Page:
Vishnu, BIMSoft’s engineer will remainliable for the negligence.Vishnu, one of theengineers of BIMSoft, will be regarded as an employee of BIMSoft rather than anindependent contractor, while performing his duty, visiting the premises of thecustomer for preliminary check on suitability of the premises for installationof software, he left toolbox close to the entrance of a pedestrian walkway thatharmed another road user, the employer shall be vicariously liable forperformance of authorised act  by hisemployee in an unauthorised manner,27visiting costumer premises for preliminary check on suitability of premises forinstallation of software is scope of Vishnu employment but performed incareless manners, BIMSoft will be vicariously liable for negligence of hisemployee, Vishnu that caused injuries to Sarah. Sarah, at the age of twenty,playing for professional football team and studying in the university will needat least three month recovery time due to injuries suffered from negligence ofVishnu, an employee of BIMSoft. If Sarah succeeded in tortious claim againstVishnu as an employee of BIMSoft, BIMSoft will be vicariously liable for thedamages being suffered by  Sarah, damagesfor the injuries will include pecuniary loss for pre and post trial period, andnon- pecuniary loss that covers already experienced or to be experienced infuture.28Damages resulted from injuries due to contributory negligence of claimant’s ownsafety to the injury or loss may be reduced up to fifty percentage,29Sarah should have taken reasonable care for her personal safety and watched outthe toolbox before entering the pedestrian walkway, fifty percent of damageswould be waived off form BIMSoft liability due to contributory negligence ofSarah. Essential deductions forsocial benefits30 and insurance31to be made whilst measuring the damages and there should not be double recoveryin all cases.

Under pecuniary damages,Sarah would claim loss of earning as a player of professional football,32loss of schoolwork for her second semester,33expenditure for medical.34Potential claim for damages suffered under non-pecuniary would be for sufferingand pain,35 loss of expectation andamnesty of life.36Sarah and Vishnu both areroad users and bear the duty of care to each other, Vishnu, a reasonable personleft toolbox close to the entrance of pedestrian amount to negligent in duty ofcare that harmed another road user, Sarah, injured her right ankle, shouldersand neck by tripping on the toolbox. She suffered additional injuries due tohard padding of stretcher and bumpy ride of ambulance whilst being transportedto the hospital. Additional injuries due to hard padding of stretcher and bumpyride were foreseen thus could not establish a novus actus interveniens.  BIMSoft will be regarded as vicarious liablefor damages suffered by the Sarah due negligence of its employee, Vishnu anengineer of BIMSoft who committed tort during performance of his jobresponsibilities in a careless manner.  If Sarah succeeded in her potential legalclaim for damages of pecuniary and non- pecuniary loss against BIMSoft undervicarious liability, her fifty percent damages may waive off due to hernegligence in her own safety.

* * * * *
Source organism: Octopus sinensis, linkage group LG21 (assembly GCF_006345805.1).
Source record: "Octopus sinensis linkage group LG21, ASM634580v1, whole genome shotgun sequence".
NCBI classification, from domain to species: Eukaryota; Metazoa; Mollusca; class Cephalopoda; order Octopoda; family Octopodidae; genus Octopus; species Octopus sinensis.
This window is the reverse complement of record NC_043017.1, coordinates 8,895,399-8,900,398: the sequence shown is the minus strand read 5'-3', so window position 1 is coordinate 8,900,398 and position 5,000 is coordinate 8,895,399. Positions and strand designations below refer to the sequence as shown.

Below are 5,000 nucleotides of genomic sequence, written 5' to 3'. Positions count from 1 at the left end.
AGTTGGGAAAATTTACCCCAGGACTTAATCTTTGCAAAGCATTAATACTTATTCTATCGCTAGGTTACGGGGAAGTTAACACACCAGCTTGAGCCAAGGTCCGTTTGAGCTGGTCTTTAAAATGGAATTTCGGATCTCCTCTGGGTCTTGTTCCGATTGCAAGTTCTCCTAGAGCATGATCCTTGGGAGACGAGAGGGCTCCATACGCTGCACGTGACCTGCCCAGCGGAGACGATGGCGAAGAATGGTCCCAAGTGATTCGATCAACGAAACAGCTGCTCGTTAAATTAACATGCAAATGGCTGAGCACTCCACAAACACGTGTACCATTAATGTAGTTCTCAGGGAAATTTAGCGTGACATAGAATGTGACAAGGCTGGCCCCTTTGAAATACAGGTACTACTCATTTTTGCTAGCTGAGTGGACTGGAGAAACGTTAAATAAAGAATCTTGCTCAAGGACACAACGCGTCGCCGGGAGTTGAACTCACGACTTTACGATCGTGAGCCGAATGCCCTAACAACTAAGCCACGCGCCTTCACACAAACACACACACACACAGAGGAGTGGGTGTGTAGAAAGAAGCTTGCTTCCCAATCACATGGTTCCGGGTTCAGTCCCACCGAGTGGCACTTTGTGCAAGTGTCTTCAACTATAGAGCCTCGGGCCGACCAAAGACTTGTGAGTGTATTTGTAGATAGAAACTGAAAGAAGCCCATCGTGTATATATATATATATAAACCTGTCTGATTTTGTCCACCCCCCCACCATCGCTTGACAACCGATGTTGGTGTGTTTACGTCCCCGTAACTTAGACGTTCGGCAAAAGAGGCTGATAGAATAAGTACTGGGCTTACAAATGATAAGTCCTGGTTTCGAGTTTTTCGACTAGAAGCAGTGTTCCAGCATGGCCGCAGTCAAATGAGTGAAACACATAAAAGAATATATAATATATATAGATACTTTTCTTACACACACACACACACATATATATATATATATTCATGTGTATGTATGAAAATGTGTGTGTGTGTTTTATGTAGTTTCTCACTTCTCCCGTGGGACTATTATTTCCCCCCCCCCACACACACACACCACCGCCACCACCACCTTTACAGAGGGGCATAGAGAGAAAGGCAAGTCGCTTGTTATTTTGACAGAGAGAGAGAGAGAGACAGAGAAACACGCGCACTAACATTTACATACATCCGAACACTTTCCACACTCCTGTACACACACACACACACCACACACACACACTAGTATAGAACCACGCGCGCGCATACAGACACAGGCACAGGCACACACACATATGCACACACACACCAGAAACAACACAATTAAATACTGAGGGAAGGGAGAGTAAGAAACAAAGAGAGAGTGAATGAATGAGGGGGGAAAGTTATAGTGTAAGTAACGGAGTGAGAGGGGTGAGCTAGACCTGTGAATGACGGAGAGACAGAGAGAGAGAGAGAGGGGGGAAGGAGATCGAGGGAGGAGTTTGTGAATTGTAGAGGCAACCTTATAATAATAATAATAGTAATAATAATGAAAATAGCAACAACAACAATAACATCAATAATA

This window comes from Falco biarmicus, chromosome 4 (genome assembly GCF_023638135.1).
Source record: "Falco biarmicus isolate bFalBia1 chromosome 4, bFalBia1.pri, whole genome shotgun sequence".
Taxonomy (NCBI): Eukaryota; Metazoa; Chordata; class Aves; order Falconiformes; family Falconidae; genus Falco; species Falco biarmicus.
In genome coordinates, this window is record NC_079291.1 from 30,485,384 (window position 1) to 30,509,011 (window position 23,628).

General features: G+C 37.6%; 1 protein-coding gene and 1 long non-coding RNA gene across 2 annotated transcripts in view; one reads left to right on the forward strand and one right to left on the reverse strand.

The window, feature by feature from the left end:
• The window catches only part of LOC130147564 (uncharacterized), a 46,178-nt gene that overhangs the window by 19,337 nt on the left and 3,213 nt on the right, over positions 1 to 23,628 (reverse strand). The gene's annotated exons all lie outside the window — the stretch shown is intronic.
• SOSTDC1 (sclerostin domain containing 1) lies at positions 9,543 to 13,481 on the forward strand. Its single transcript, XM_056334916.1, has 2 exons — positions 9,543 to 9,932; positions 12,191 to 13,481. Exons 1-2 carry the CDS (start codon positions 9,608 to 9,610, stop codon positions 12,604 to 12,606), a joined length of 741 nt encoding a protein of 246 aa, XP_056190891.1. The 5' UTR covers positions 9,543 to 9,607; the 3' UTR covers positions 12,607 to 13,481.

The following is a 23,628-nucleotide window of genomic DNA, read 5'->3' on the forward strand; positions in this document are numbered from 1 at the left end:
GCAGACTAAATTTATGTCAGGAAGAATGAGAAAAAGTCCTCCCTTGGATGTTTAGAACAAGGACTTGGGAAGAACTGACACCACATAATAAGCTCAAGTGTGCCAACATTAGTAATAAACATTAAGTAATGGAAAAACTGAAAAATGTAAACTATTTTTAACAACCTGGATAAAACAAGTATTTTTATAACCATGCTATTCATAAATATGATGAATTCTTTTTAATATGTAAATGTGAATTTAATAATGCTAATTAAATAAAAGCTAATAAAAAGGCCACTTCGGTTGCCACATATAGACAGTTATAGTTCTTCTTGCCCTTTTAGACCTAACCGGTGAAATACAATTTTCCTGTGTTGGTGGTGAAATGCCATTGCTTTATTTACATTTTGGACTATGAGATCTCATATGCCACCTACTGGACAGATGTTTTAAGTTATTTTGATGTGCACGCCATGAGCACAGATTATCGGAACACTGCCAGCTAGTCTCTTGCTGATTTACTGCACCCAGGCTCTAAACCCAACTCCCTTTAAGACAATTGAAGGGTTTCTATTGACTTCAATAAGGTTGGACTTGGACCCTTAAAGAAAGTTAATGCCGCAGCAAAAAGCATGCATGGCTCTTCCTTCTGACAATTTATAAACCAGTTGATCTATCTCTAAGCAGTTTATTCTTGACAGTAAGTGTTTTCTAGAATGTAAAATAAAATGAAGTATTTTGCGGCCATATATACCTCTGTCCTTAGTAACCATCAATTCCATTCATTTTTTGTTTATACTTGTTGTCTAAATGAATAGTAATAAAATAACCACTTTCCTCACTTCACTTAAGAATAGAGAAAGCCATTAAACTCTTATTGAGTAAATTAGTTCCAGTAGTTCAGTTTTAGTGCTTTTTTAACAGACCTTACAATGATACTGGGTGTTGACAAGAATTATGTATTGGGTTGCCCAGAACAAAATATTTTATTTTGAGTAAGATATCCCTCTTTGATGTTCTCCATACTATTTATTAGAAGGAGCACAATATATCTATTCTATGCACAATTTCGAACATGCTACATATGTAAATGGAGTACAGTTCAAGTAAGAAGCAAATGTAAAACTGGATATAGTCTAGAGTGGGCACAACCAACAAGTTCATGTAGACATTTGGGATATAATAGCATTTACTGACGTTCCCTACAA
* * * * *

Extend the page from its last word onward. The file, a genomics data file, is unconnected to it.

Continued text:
1Gibson v Manchester City Council 19791 WLR 294  2Routledge v Grant (1828) 3Car& P 267, 172 ER 4153 T Hough, Optimize Contract Law (2ndedn, Routledge2017) ch 1, 164 Companies formed under Act 19965Entores v Miles Far East Corporation 19552 QB 327  6Hyde v Wrench (1840) 3Beav 334, 49 ER 1327Entoresv Miles Far East Corporation(1955) 2 QB 327.8Brinkibon Ltd v Stahag Stahl 1983 2AC 34.9Payne v Cave (1789) 3 TermRep 148, 100 ER 502.10Brogden v Metropolitan Railway (1877) 2 App Cas 666.

111968 1 WLR 1204.12 Carlill vCarbolic Smoke Ball Co 1893 1 QB256.131979 1 WLR  294.14 (1957) 86 NW 2d 689.

15 Gibson v Manchester City Council 1979 1 WLR 294.16 GuenterTreitel, The Law of Contract  (10edn, Sweet &? Maxwell 1999).17 Williams v Carwardine (1833) 4 B&Ad 621, 110 ER 590.18 Entores v Miles Far EastCorporation (1955) 2 QB 327.19 M Furmston, Cheshire, Fifoot and Furmston’s Law of Contract (16th edn, Oxford 2012)43-44.20  Hyde v Wrench (1840)3 Beav 334, 49 ER 132.21 E Finch, Tort Law (6th edn, Pearson 2017) ch 1,522 Donoghuev Stevenson 1932 AC 562. 23 Hall v Brooklands Auto Racing Club 1933 1 KB 205.

24 Miller v Jackson 1977 QB 966.25 Cork v Kirby MacLean Ltd 1952 2 All ER 402. 26 Lamb v Camden London Borough Council 1981 QB 625.27 CenturyInsurance v NI Road Transport Board 1942 AC 509. 28 Bermingham , Tort law – Directions, (5th edn,Oxford University Press 2016) ch 18, 47029 Porter vStrathclyde Regional Council 1991 SLT 44630 Social Security Provisions  (Recovery of Benefits) 1997 apply31 Bradburn v GW Rly (1874-75) LR 10 Ex 1.

32 British Transport Commission v Gourley 1956 AC 185.33 Daly v General Steam Navigation Co  1981 1 WLR 120.34 Shearman v Folland 1950 2 KB 43.

35 Wise v Kaye 1962 1 QB 638.36 H West and Son Ltd. v Shepherd 1964 AC 326.